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NOTE: This tip is out of date. It refers to the service as it existed in 2009, but there were some very significant changes to the service in 2010. I have kept this old tip in place, however, as this service is operated by a contract operator, and should various conditions change, the service could return to the way it looked in 2009 rather than the 2010 service.
Therefore, to see the new service, please see my King County Water Taxi 2010 tip at
I am keeping this tip here for the photos of what this service looked like when I was there, plus as a record of what this service may look like with another change in operators.
*****Outdated information follows*******
The king county water taxi service from downtown Seattle to West Seattle is really more of a tradition than a useful service for commuters - and yet locals do use the service as well. The service only operates when there are tourists around (April to October). Buses running between West Seattle and downtown Seattle are far more frequent and cheaper, and have better connections in downtown Seattle with the rest of the transit system. However, the service is popular enough with locals that special late night services are offered during weekdays that the Mariners have evening games.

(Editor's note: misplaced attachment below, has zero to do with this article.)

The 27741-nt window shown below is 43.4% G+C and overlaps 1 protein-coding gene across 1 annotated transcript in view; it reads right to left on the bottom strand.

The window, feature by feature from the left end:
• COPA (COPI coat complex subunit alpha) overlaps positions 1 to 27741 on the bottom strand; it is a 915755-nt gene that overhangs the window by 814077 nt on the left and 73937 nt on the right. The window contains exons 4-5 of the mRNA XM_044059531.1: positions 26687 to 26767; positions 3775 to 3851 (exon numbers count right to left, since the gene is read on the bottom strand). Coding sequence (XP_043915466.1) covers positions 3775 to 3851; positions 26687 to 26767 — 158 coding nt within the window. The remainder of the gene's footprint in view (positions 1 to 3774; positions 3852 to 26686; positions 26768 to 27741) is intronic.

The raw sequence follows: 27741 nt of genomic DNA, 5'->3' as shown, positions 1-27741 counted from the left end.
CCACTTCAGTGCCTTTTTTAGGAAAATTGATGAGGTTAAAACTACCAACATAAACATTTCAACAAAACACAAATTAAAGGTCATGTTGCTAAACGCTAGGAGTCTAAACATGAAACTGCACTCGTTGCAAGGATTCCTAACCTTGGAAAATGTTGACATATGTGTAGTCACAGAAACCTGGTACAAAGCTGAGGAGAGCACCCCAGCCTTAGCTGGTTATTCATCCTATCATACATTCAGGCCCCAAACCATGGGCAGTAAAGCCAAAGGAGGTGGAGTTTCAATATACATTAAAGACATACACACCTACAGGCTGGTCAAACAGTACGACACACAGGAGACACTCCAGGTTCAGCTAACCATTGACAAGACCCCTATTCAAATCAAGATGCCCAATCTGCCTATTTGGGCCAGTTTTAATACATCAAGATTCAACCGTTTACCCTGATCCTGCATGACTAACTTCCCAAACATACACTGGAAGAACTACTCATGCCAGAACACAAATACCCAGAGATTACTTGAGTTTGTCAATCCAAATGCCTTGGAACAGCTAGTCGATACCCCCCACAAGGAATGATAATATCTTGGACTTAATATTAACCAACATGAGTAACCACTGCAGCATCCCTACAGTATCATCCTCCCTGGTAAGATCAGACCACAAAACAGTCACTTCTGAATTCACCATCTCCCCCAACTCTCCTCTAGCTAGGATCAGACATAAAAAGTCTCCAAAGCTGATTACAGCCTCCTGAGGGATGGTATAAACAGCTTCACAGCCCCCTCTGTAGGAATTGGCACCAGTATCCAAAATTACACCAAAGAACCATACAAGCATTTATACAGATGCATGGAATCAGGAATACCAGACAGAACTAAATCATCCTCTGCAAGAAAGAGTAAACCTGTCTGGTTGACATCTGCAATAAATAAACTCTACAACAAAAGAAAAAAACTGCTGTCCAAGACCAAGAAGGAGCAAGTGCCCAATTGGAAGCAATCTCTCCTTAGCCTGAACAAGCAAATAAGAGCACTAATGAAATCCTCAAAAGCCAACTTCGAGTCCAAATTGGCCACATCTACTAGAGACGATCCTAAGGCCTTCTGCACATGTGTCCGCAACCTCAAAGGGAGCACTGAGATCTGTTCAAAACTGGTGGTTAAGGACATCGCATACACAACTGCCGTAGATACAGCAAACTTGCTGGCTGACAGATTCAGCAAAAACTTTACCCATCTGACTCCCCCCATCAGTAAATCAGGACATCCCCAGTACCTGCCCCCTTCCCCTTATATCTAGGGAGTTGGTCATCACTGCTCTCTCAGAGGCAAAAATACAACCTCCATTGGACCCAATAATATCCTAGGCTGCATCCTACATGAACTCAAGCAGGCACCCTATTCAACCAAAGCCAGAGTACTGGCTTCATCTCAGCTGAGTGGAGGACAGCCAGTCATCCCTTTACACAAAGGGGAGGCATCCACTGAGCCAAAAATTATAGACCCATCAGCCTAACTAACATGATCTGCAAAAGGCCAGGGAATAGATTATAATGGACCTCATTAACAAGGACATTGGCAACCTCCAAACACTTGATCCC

On the other hand, this ferry service is what opened up the Alki Peninsula for recreation, and made West Seattle a destination resort location for the population of Seattle to visit the beaches.
The King County Water Taxi is funded by King County Transit, but is operated under contract to a private operator, and therefore you will not find this service intermixed with the regular government run ferry operators - instead, the boats depart from the Argossy Cruises terminal (pier 55), with is somewhat north of the ferry terminal. [NOTE: as of early 2010, this is no longer the case. Despite there still being some signs on the Argossy Cruises Pier mentioning the King County Water Taxi, the service has now consolidated with the passenger only ferry to Vashion Island, located at the far south of the Waterfront area. See my King County Water Taxi 2010 tip] The fact that this service is offered from this location is very hard to determine: Argossy Cruises services are advertised on a huge sign in front of the pier, but only a small sandwitchboard sign on the sidewalk, which is easily blocked by groups of people standing and talking, gives any indication that this is where the King County Water Taxi departs for West Seattle.
The fare here is $3 per trip. This is a bit more expensive than taking the bus over to West Seattle. However, you are issued a bus transfer when you pay this fare. This means that your best bet for getting the best use out of that $3 is to use the Water Taxi as the start of a King County Metro bus trip someplace, rather than use the water taxi as the final leg of a trip.
However, that $3 fare becomes $1 if you present a valid King County Metro bus transfer. So, even if you do use the water taxi as the final leg of a public transit trip, you can get a bit of a discount with a bus transfer.
Free bus services around West Seattle and the Alki Peninsula are offered as part of the water taxi service. They meet the water taxi at its West Seattle destination: Seacrest Park.
There is an upstairs observation deck on the craft. [NOTE: The equipment changed for 2010, and is different than that pictured. See my King County Water Taxi 2010 tip, but keep in mind that the equipment could just as easily change back to the Argossy ship shown here as well, should the operator change again.]